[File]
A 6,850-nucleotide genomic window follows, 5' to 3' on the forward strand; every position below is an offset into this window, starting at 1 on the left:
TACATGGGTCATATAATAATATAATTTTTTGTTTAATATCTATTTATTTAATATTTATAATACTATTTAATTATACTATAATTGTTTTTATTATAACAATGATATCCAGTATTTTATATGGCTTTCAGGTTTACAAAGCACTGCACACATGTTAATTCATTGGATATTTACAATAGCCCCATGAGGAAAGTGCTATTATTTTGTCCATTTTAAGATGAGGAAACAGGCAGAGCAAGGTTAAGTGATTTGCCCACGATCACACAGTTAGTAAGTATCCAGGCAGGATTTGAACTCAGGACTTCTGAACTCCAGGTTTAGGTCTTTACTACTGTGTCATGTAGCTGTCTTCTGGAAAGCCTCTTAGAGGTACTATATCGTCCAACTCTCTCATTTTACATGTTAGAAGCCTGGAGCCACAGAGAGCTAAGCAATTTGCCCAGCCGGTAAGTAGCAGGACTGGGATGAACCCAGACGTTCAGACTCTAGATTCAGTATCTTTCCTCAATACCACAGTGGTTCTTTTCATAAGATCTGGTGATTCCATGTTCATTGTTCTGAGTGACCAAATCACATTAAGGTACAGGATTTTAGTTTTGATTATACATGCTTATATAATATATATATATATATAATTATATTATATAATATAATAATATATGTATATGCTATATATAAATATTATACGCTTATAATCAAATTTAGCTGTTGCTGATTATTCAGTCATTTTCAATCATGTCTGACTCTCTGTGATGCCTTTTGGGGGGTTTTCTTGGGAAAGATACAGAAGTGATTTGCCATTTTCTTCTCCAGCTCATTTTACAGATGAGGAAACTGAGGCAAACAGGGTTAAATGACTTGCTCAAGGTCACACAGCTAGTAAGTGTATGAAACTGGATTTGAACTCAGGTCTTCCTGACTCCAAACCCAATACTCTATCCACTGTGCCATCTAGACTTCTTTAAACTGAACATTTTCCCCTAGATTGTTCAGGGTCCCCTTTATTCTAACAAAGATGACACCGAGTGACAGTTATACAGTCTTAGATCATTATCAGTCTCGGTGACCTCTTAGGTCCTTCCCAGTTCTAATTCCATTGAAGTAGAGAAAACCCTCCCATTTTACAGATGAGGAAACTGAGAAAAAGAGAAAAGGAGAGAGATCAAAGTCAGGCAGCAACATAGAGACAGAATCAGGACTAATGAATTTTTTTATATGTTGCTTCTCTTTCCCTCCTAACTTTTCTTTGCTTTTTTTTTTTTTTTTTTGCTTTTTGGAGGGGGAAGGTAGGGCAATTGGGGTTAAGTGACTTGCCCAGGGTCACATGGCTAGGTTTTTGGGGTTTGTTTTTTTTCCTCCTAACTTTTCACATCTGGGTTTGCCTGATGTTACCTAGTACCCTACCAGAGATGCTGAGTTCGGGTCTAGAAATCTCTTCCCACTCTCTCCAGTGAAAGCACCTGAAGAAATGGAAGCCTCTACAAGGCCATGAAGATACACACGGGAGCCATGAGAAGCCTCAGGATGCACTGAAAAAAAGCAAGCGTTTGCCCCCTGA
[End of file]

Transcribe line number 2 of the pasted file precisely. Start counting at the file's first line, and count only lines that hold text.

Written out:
TACATGGGTCATATAATAATATAATTTTTTGTTTAATATCTATTTATTTAATATTTATAATACTATTTAATTATACTATAATTGTTTTTATTATAACAATGATATCCAGTATTTTATATGGCTTTCAGGTTTACAAAGCACTGCACACATGTTAATTCATTGGATATTTACAATAGCCCCATGAGGAAAGTGCTATTATTTTGTCCATTTTAAGATGAGGAAACAGGCAGAGCAAGGTTAAGTGATTTGCCCACGATCACACAGTTAGTAAGTATCCAGGCAGGATTTGAACTCAGGACTTCTGAACTCCAGGTTTAGGTCTTTACTACTGTGTCATGTAGCTGTCTTCTGGAAAGCCTCTTAGAGGTACTATATCGTCCAACTCTCTCATTTTACATGTTAGAAGCCTGGAGCCACAGAGAGCTAAGCAATTTGCCCAGCCGGTAAGTAGCAGGACTGGGATGAACCCAGACGTTCAGACTCTAGATTCAGTATCTTTCCTCAATACCACAGTGGTTCTTTTCATAAGATCTGGTGATTCCATGTTCATTGTTCTGAGTGACCAAATCACATTAAGGTACAGGATTTTAGTTTTGATTATACATGCTTATATAATATATATATATATATAATTATATTATATAATATAATAATATATGTATATGCTATATATAAATATTATACGCTTATAATCAAATTTAGCTGTTGCTGATTATTCAGTCATTTTCAATCATGTCTGACTCTCTGTGATGCCTTTTGGGGGGTTTTCTTGGGAAAGATACAGAAGTGATTTGCCATTTTCTTCTCCAGCTCATTTTACAGATGAGGAAACTGAGGCAAACAGGGTTAAATGACTTGCTCAAGGTCACACAGCTAGTAAGTGTATGAAACTGGATTTGAACTCAGGTCTTCCTGACTCCAAACCCAATACTCTATCCACTGTGCCATCTAGACTTCTTTAAACTGAACATTTTCCCCTAGATTGTTCAGGGTCCCCTTTATTCTAACAAAGATGACACCGAGTGACAGTTATACAGTCTTAGATCATTATCAGTCTCGGTGACCTCTTAGGTCCTTCCCAGTTCTAATTCCATTGAAGTAGAGAAAACCCTCCCATTTTACAGATGAGGAAACTGAGAAAAAGAGAAAAGGAGAGAGATCAAAGTCAGGCAGCAACATAGAGACAGAATCAGGACTAATGAATTTTTTTATATGTTGCTTCTCTTTCCCTCCTAACTTTTCTTTGCTTTTTTTTTTTTTTTTTTGCTTTTTGGAGGGGGAAGGTAGGGCAATTGGGGTTAAGTGACTTGCCCAGGGTCACATGGCTAGGTTTTTGGGGTTTGTTTTTTTTCCTCCTAACTTTTCACATCTGGGTTTGCCTGATGTTACCTAGTACCCTACCAGAGATGCTGAGTTCGGGTCTAGAAATCTCTTCCCACTCTCTCCAGTGAAAGCACCTGAAGAAATGGAAGCCTCTACAAGGCCATGAAGATACACACGGGAGCCATGAGAAGCCTCAGGATGCACTGAAAAAAAGCAAGCGTTTGCCCCCTGA